The tires might be the last component on your mind when you think of your RV, but they’re incredibly important. As an RV driver, the quality of tires is directly related to the safety of your passengers. Recreational vehicles are meant to travel miles, and their tires should always be fit for that challenge.
Most RV drivers delay changing their tires as much as possible since a set of RV tires can be quite an investment. However, you wouldn’t want to make any compromises on safety either. So how often should you replace your tires to get the most value out of them without taking any risks? This article will share a few things to keep in mind to know when to replace your RV tires — let’s get into it.
When to Replace RV Tires
The first thing to define whether or not you need to change your tires is how long they’ve been installed. According to the general rule of thumb, the RV tire age is no longer than 3 to 6 years depending on your usage.
If you take your rig out every once in a while, the tires might comfortably make it to the entire six-year term. However, frequently hitting the road with your RV might require an earlier tire change.
No matter how often you drive your RV, it’s not recommended to wait any longer than six years to replace your tires. So, if it has been over 5 years since you last replaced the tires, it’s time to get a new set.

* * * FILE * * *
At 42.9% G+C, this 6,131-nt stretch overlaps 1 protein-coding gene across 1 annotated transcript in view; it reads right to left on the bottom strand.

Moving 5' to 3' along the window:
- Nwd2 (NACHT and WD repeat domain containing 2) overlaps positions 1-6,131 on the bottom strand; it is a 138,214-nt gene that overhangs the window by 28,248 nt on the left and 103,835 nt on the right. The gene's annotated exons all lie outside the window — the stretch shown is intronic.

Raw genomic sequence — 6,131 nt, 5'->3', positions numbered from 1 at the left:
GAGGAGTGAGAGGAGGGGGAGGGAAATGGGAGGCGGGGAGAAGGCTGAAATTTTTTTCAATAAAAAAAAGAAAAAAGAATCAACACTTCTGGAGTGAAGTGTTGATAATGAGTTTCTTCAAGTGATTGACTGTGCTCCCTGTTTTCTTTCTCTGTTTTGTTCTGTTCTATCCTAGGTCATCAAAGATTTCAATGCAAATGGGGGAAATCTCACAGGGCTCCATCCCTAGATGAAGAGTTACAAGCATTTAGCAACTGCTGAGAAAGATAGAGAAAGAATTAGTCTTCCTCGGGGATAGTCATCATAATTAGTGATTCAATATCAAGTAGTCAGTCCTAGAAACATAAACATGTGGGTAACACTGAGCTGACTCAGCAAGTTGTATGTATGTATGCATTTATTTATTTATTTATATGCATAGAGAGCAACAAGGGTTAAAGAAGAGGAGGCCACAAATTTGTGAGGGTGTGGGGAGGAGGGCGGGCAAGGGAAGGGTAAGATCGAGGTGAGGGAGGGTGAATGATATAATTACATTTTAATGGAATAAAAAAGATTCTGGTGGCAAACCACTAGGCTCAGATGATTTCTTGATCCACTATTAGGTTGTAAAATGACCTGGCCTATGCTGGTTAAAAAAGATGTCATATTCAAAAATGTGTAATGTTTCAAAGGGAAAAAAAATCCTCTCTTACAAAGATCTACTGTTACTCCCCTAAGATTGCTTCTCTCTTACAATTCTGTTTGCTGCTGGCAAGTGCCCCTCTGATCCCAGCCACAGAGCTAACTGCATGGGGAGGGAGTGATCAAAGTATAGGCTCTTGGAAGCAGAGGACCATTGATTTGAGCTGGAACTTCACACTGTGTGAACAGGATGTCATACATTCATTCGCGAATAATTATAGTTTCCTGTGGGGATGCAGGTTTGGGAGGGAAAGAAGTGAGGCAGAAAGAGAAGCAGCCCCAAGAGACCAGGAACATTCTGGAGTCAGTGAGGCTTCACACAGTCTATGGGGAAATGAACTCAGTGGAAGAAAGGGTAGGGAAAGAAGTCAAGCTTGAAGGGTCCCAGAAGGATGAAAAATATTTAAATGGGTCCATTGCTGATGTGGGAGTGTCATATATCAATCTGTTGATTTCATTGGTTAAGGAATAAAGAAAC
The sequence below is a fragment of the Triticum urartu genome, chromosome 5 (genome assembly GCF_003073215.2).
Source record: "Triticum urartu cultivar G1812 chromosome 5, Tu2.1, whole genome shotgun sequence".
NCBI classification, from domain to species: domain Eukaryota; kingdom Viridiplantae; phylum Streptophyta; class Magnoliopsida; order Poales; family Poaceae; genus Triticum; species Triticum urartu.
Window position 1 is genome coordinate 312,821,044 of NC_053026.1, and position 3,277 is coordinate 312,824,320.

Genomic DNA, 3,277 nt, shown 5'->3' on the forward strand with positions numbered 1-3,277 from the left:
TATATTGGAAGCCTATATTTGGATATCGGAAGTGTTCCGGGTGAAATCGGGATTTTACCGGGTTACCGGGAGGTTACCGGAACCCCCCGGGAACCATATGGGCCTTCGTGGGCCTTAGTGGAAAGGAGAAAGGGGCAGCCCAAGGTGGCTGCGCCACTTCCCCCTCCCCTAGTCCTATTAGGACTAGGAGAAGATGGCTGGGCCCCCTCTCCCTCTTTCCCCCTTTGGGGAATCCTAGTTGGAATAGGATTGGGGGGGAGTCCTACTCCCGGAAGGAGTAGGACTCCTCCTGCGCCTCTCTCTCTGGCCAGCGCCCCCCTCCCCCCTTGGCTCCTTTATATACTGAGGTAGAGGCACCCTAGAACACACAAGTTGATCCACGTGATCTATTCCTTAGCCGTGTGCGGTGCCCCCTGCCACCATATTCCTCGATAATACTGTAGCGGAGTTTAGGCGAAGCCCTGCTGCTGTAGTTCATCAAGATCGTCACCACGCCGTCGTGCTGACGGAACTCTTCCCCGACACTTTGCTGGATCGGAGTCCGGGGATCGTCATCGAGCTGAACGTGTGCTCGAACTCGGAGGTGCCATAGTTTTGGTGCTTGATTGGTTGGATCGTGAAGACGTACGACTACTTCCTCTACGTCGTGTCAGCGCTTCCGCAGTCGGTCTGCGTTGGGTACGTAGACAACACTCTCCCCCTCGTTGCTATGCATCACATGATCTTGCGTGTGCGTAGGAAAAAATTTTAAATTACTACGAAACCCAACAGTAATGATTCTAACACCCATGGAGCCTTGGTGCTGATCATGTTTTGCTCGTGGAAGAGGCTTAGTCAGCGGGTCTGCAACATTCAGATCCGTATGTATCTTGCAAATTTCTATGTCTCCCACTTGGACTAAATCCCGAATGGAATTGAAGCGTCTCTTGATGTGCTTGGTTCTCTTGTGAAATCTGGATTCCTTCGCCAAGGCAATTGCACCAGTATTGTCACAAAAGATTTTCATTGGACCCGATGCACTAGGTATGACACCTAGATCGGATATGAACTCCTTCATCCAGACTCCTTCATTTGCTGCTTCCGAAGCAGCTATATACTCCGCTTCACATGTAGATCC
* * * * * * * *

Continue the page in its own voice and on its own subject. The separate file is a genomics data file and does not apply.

2. Tread Wear
Besides time considerations, you should also keep a close watch on the tread health of your tires. Some tires are more durable than others. Problems like uneven treadwear can require you to change your tires as early as two years in. So, if your tires have dangerously little tread left on then, it’s important to replace your set before hitting the road — no matter how recently you got your new tires installed.
3. How Long Is Your Next Trip?
Besides time and treadwear, another key consideration is to think about how long and demanding your next trip is going to be. Is it a nearby recreational destination? Are the roads going to be smooth or rough? Will your tires be able to take it?
For instance, if you’re planning an extended RV vacation, it’s always recommended to have a set of reliable tires installed on your rig. However, you could get away with older tires on a quick weekend trip.
Replacing RV Tires — Conclusion
RVs come at a hefty price, which means you shouldn’t make any compromises on their care. Moreover, your rig carries you and everyone you love, so it’s always better to be safe than sorry when it comes to RV tires. Blowouts are way riskier on an RV, so you should take extra precautionary measures to ensure the safety of your passengers, your RV, and yourself. All the best!